Clonmacnoise, County Offaly
Fee-Paying Tourist Attraction in Ireland #20
The ancient Monastery at Clonmacnoise is located in County Offaly in the very heart of Ireland, just south of Athlone.
The Monastery was founded in the year 546 by Saint Ciarán, who was one of the Twelve Apostles of Ireland and was located on the shores of the mighty river Shannon. It was thus perfectly situated on the main crossroads of medieval Ireland. Crafts-workers, pilgrims, scholars and traders all gravitated to the settlement that was eventually to grow into one of the most important destinations in the country.
As well as being a place of scholarly and religious learning Clonmacnoise later became associated with the Kings of Connaught and the Kings of Meath. The story of how the young Ciarán met Diarmait Uí Cerbaill who helped him build the first Church at Clonmacnoise and who would later become the first Christian King of Ireland, is the stuff of legend. Ciarán died shortly after the Church was built, at just 33 years of age. His legacy remains.
The heyday for Clonmacnoise was from the eight to the thirteenth centuries. As a seat of learning and religion it was also home to a great deal of wealth that was plundered regularly by the Vikings and later by the native Irish tribes and the Normans. Estimates of the population of Clonmacoise put the figure at 2000 people, a sizeable settlment in the eleventh century. The skill of the craftsmen working at Clonmacnoise was unsurpassed in Ireland with perhaps the pinnacle of their achievements being the Clonmacnoise Crozier and the famous High Crosses.
From the twelfth century onwards the influence of Clonmacnoise began to decline. The main reason was the growth of nearby Athlone, also located on the river Shannon, but much better protected with its impressive Castle. As the population of Clonmacnoise dwindled the site began to fall into disrepair leaving its incredible legacy of stonework and medieval architecture to brave the elements for centuries.
Clonmacnoise is located just a short boat-trip or bus-ride from Athlone, Tullamore or Birr, the main towns in the region. A modern interpretive centre displays the huge and magnificent stone crosses of Clonmacnoise, that were moved indoors for protection quite recently. A video presentation runs regularly to set the site in its historical context and afterwards the ruins and buildings are freely accessible. If you cannot take a good photo here then never touch a camera again!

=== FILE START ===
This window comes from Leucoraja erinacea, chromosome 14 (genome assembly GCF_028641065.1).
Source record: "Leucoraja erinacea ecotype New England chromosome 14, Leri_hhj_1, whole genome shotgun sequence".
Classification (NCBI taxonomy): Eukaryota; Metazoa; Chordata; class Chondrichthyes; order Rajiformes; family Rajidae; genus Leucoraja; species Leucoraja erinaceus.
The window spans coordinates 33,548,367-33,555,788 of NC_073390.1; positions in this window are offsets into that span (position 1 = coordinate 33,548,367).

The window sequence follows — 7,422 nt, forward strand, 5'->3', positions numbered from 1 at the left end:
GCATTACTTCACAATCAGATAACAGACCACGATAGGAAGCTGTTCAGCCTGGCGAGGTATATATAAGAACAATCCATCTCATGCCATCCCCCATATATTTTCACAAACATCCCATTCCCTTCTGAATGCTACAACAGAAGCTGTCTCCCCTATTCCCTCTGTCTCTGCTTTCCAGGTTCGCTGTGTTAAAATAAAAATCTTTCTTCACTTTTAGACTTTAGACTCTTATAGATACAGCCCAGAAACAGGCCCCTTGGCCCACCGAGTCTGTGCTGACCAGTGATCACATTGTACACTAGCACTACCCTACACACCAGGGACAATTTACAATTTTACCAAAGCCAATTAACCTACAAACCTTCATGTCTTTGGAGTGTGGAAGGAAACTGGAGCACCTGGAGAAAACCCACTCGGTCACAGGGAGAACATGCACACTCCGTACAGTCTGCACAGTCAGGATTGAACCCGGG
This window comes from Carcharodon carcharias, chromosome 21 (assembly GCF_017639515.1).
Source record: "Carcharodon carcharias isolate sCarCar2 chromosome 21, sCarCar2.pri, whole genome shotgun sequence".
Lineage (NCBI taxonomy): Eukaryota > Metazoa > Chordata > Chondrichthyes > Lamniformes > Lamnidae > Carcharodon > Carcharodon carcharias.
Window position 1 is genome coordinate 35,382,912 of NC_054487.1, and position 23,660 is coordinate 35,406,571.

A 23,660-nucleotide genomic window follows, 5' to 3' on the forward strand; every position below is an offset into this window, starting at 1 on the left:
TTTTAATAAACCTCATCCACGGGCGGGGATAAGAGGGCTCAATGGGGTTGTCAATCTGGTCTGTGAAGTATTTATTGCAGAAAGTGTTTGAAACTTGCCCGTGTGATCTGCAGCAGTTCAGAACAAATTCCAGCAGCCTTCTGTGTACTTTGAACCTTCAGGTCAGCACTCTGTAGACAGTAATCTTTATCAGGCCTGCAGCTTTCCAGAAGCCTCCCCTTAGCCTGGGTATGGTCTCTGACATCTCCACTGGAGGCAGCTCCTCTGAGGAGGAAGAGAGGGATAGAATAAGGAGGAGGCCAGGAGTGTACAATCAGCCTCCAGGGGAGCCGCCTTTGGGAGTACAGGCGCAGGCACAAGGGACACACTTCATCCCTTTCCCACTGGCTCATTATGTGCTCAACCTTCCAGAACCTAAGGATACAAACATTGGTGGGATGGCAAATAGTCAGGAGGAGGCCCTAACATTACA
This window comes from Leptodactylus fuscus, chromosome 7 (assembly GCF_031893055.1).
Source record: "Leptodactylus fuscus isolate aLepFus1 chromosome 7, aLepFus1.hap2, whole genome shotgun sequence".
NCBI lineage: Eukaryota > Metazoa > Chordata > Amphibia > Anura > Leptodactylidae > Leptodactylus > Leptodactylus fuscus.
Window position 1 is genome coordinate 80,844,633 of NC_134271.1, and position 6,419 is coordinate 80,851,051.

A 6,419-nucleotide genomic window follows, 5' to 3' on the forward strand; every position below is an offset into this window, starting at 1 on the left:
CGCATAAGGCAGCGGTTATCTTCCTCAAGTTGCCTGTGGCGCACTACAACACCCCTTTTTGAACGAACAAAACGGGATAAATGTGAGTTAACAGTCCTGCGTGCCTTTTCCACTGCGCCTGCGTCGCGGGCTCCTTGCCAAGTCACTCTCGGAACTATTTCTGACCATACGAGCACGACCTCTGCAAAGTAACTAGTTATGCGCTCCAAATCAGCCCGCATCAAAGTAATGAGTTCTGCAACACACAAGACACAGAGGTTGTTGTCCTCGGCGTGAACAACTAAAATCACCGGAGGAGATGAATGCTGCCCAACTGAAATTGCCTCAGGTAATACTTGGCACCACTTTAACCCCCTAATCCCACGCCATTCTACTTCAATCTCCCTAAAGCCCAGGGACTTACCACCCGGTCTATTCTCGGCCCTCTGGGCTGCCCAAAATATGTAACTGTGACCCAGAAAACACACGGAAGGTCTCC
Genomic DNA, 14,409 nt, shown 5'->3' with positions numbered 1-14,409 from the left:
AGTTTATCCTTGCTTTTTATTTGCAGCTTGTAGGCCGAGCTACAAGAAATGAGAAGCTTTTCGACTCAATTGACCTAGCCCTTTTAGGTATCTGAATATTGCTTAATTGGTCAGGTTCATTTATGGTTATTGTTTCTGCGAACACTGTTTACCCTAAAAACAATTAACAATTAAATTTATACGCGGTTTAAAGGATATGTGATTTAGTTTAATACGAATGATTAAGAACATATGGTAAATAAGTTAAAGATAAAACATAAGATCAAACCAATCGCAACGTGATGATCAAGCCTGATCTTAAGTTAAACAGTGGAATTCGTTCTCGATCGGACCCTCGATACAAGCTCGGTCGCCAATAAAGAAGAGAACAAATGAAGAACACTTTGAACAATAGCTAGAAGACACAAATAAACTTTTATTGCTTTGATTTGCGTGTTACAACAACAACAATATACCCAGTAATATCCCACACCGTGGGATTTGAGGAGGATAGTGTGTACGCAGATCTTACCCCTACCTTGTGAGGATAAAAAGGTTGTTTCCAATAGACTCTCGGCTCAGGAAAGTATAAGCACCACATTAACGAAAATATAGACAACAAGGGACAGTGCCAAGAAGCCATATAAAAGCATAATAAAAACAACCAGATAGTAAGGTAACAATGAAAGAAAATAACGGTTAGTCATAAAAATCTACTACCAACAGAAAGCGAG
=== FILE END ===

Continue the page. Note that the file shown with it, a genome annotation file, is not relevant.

A small cafe and an external gift shop are also available.
The ruins at Clonmacnoise exist among the fields and floodplain that border the river Shannon. It is easy to see how the site was abandoned and left to the overgrowth of plants and trees for centuries. For modern visitors this turned out to be a great advantage. The Book of Kells that is housed in Trinity College in Dublin regularly tops the list of most frequently visited tourist attractions in Ireland. Set in the heart of Dublin city it is very easy to access the site, view the books and the Library and then make your way to the next attraction without too much effort.
By contrast Clonmacnoise does take a little effort to view. Offaly is off the beaten track from a tourist perspective. Nearby Birr and Athlone Castles and the boating on the Shannon are among the most popular reasons for visitors to arrive in Offaly. But for those who make the effort there is certain reward. The Book of Kells was created about the year 800 AD, approximately the same time as the famous High Crosses of Clonamcnoise. But these are artifacts that you can actually touch, actually feel the texture, actually place your hand where our ancient ancestors toiled and carved their utterly incredbile designs. Walking out into the Monastery ground and graveyard it is easy to imagine the High Kings of Ireland berthing at the nearby river, arriving to pay homage at one of the most sacred sites in all of Ireland. You are just not going to get the same feeling elbowing your way through the crowds at Trinity College to catch a glimpse of a decorated page protected under glass and dim lighting.
If it is your intention to spin around the main tourist attractions in Ireland, perhaps you are on a tight schedule, then Clonmacnoise may not be on your radar. That is fine - it does take a wee bit of effort to get there. But if you do visit you may be surprised by the modest entrance fee to Clonmacnoise - almost free - the cost of a couple of shots of coffee. Depending on your expectations, your outlook and the kind of person that you are, it may well be the best few Euro you will spend during your visit to Ireland. And possibly the highlight of your trip.
Find out more here: http://www.heritageireland.ie/en/clonmacnoise/
Video about Clonmacnoise, County Offaly
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